Cary's handling of its long-departed village administrator was still fresh in the minds of the two men vying to become village president during their recent Daily Herald endorsement interview.
Mark Kownick, who served on the board from 2009 to 2011 and then lost his seat, owns a facility services company. He's running because he likes to be part of the process and in the know of what's going on in the community.
Bruce Kaplan, a trustee in his first term, says he looks for wrongs and tries to right them. When he ran for the board two years ago, he was upset about having to pay higher fees to post his real estate signs in town — fees Kownick later had a role in reducing or waiving.
“I felt like I was shining a bright light in a dark room and watching the cockroaches scatter,” Kaplan said of the feeling he had when he started asking questions of the village. He ran as part of a four-person slate that demanded transparency and was elected.
One of the village's biggest wrongs, Kaplan said, was the severance package the previous board gave to Cameron Davis, who was village administrator for 16 years.
Davis was terminated in 2011 and received six months pay — including a 1.7-percent cost-of-living increase — and a lump sum of $47,500 for accrued vacation, personal, sick and comp time.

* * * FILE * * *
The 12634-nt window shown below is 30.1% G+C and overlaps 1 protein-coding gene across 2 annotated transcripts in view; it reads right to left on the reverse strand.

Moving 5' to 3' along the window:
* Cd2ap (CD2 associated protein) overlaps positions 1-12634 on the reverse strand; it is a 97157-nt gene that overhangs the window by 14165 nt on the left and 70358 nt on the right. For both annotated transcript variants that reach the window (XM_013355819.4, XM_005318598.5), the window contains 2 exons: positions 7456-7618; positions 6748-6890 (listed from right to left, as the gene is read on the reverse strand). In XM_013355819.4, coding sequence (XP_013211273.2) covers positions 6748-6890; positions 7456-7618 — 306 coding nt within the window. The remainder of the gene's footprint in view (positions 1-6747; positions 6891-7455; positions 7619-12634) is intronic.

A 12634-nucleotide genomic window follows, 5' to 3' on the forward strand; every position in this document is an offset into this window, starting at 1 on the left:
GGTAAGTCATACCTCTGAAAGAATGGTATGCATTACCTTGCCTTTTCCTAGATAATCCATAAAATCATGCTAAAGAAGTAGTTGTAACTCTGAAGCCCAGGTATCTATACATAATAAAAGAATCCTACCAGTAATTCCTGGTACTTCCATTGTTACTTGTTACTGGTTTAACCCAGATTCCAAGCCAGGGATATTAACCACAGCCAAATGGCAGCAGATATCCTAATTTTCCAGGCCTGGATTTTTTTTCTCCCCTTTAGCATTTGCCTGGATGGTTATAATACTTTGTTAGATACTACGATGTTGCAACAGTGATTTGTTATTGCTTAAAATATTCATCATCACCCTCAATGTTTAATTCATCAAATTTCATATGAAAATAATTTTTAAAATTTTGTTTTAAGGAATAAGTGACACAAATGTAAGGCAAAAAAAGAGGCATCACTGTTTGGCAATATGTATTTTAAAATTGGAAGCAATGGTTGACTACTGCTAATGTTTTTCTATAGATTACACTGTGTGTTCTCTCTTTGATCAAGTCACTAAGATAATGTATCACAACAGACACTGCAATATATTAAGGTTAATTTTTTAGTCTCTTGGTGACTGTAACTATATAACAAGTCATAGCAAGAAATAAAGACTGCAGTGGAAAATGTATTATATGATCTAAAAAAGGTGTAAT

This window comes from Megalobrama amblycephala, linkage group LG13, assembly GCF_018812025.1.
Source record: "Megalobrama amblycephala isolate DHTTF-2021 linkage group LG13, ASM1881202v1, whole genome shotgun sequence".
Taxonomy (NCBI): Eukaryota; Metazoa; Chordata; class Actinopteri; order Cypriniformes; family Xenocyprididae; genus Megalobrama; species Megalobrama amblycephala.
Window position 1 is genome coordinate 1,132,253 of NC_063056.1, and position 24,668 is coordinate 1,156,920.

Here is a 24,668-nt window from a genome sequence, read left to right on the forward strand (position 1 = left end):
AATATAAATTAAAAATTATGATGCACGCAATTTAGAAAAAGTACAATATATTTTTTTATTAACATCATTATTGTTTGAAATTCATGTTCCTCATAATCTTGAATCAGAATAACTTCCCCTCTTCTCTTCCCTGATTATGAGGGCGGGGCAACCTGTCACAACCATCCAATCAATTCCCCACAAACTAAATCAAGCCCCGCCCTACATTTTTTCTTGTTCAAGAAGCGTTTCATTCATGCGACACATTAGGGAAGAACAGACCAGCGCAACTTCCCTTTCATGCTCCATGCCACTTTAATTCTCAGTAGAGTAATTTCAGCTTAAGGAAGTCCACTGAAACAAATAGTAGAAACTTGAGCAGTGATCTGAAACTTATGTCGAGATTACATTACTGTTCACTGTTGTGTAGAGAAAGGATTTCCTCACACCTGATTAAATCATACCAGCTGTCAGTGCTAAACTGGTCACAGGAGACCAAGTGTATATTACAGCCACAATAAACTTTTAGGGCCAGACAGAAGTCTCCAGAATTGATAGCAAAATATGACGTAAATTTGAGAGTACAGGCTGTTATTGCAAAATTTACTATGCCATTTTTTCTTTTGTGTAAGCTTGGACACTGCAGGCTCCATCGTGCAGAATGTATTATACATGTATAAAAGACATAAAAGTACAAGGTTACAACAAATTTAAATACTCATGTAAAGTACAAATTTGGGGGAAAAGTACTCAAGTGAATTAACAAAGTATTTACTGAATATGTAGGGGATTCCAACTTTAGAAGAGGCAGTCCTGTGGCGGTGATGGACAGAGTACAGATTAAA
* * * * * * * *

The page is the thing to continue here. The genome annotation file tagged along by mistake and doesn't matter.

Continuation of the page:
The village also agreed to pay Davis' retirement benefits for six months and his health benefits for a year, whether he received a new job. Davis' annual salary was $134,139, and he is now village manager in Homer Glen.
Kaplan, a real estate agent, says the severance package was excessive and that the timing of Davis' ouster — before his group took office, was suspicious.
“It appeared as if Cameron Davis came to the seated board and asked to be fired,” Kaplan said.
That left the new board with the decision of whether to hire a replacement while still paying Davis. Cary ultimately waited several months before hiring a replacement.
Kownick said everything Davis received was in his employment contract and he wouldn't change a thing.
He also acknowledged it was better for Davis to leave before the new board took office because some of the new trustees had problems with Davis.
“We didn't want the new board to deal with something ... and quite frankly, we didn't want the board to be drug through a smear campaign,” Kownick said. “He's a highly professional man, and he deserved what he got. It was fair to us, and it was fair to him.”Copyright © 2014 Paddock Publications, Inc. All rights reserved.